Toggle Mobile

The Haynes Foundation, a charitable foundation founded by Jack Ellis Haynes and Isabel May Haynes in 1958, has established an endowment of just over $4 million with the University of Montana Foundation. The endowment will be used to provide scholarships to undergraduate students who have graduated from a Montana high school.

This remarkable gift demonstrates the 50-plus year commitment of The Haynes Foundation to promoting higher education in the state of Montana and to preparing students for a lifetime of success.

Jack and Isabel Haynes owned and operated The Haynes Picture Shop in Yellowstone National Park, a continuation of the store that Jack Haynes’ father, Frank J. Haynes, opened in 1884. The Haynes family photographs, postcards, guidebooks and souvenirs opened the wonder of Yellowstone National Park to generations worldwide.

Jack and Isabel’s strong work ethic, entrepreneurship and commitment to running the successful family business enabled them to establish the foundation almost sixty years ago.

The endowment will benefit students for many generations to come and will ensure that the goals of The Haynes Foundation continue to be fulfilled in perpetuity.

Ryan Graham-Laughlin: Haynes Scholarship Recipient

UM senior Ryan Graham-Laughlin’s journey to a BA in media arts began when he made the long move from Renton, Washington to Kalispell, Montana as an 11 year old. The move, spurred by his mother’s purchase of a restaurant in the town, was tough for Graham-Laughlin, as it would be for any sixth grader.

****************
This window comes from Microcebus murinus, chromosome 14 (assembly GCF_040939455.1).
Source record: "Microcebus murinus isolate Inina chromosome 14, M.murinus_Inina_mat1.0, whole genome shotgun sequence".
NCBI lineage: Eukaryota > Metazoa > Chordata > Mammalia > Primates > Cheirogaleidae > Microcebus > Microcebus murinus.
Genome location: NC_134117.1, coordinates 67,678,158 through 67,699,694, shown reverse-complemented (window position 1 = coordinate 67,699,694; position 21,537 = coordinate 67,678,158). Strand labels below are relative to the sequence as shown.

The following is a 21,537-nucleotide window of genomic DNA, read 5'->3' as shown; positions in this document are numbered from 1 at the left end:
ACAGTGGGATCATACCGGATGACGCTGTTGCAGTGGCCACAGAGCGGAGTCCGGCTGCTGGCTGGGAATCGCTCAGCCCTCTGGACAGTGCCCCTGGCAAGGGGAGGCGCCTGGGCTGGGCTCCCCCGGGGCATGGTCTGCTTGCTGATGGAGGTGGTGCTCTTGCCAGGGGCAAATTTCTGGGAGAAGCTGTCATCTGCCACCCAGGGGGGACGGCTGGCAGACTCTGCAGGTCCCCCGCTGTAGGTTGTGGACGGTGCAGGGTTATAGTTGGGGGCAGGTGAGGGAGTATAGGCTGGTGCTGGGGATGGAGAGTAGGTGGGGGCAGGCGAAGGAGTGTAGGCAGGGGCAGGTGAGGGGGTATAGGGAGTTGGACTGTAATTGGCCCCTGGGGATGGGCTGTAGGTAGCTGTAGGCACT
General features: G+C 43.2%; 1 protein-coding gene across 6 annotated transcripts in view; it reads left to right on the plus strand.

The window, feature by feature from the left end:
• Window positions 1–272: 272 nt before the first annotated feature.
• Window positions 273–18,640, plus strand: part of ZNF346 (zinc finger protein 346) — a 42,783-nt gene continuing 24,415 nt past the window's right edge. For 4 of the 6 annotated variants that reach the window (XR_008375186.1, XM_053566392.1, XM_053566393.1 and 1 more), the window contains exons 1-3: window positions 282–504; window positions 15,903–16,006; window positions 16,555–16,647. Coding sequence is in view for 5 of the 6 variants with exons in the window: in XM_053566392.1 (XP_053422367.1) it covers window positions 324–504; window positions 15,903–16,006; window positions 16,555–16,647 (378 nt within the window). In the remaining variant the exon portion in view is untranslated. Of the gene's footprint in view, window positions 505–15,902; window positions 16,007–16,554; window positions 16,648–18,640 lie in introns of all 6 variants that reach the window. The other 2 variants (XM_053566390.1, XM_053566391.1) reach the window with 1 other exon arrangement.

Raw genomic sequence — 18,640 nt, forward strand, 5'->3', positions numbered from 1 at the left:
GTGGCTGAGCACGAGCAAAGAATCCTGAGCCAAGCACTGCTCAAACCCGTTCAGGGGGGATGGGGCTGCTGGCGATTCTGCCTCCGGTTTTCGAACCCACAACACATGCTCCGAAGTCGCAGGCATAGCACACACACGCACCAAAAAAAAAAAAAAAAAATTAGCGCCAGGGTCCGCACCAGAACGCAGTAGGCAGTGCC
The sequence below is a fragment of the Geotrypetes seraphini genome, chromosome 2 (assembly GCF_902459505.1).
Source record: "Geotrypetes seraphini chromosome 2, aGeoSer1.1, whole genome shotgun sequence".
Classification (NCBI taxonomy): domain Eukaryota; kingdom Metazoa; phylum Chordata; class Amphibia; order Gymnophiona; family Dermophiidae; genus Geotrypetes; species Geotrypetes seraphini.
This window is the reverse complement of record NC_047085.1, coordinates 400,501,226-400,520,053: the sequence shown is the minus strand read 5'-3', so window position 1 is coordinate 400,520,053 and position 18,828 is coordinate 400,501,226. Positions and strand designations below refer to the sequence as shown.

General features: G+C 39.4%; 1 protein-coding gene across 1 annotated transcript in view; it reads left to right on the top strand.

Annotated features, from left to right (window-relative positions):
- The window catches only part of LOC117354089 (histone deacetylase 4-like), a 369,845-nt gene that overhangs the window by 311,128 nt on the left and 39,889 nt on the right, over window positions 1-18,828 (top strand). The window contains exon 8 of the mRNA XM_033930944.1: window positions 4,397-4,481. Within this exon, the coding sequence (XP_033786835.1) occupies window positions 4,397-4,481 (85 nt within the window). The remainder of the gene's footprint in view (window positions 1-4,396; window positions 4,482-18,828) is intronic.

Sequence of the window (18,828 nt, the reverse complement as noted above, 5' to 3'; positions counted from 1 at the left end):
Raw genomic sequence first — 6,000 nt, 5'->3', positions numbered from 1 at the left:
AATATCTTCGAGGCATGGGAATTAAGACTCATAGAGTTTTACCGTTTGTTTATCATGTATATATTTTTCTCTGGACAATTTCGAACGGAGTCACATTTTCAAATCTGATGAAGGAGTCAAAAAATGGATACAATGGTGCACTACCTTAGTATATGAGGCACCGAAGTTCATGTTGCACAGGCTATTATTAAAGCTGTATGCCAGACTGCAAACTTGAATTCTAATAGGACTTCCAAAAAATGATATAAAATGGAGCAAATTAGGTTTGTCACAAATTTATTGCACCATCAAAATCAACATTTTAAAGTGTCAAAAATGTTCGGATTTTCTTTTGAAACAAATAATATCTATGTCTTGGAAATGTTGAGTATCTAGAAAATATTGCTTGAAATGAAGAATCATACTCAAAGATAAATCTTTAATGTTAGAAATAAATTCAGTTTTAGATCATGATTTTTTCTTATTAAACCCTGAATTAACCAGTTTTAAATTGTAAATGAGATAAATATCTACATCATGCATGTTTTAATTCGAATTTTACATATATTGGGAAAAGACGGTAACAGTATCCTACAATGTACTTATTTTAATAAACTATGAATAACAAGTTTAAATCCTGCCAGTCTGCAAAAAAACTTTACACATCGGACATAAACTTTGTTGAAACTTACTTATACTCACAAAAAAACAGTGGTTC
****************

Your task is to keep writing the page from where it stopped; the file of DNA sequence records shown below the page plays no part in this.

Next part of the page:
Ryan Graham-Laughlin

“I went from a fairly populated place to a town that, in 1999, wasn’t very huge,” he says. “I didn’t have a whole lot of friends, so I was kind of stuck with myself for a lot of years.”

Graham-Laughlin began working for his father’s drywall business part-time. Once he graduated high school, he worked full-time with his father while also helping his mother with her restaurant. Then, at 20, he enrolled for six months in Entertainment Career Connection, a national apprenticeship program. The program developed his interest in radio, linking him with a radio station DJ in Kalispell who mentored him.

“I went there probably three or four times a week,” says Graham-Laughlin. “He was more about ‘doing it’ than ‘reading about it.’ So, he kind of put me on the spot a lot, but it was fun and a really good time.”

Three years later, Graham-Laughlin began dating the woman who would become his wife. He followed her to Great Falls, Montana where she began nursing school. The experience pushed Graham-Laughlin to pursue his own education. He enrolled in Great Falls College, receiving an AA in the arts program. Wanting to take his training further, he enrolled in the Media Arts program at UM’s College of Visual and Performing Arts.

“A lot of my friends ended up at UM, and I wanted to be a part of that and see what it was like to be a Griz,” says Graham-Laughlin. “I heard good things about the Media Arts program here, and I liked the fact that UM’s program doesn’t lock you in to one area.”

The program allowed Graham-Laughlin to experiment with media arts, while also teaching him the importance of collaboration.

“The fact that I’ve had to work with so many different students and teachers has really broadened my perspective on working with people and understanding people,” he says.

These opportunities were made possible in part by a Haynes Scholarship. Before he was awarded the scholarship, Graham-Laughlin was working in addition to going to school in order to pay the bills. Now, he can breathe a little easier.

“It made it possible for me to not work as much, and focus more on school. A scholarship doesn’t just help with your education; it helps you get your life, while you’re getting your education. And that is huge.”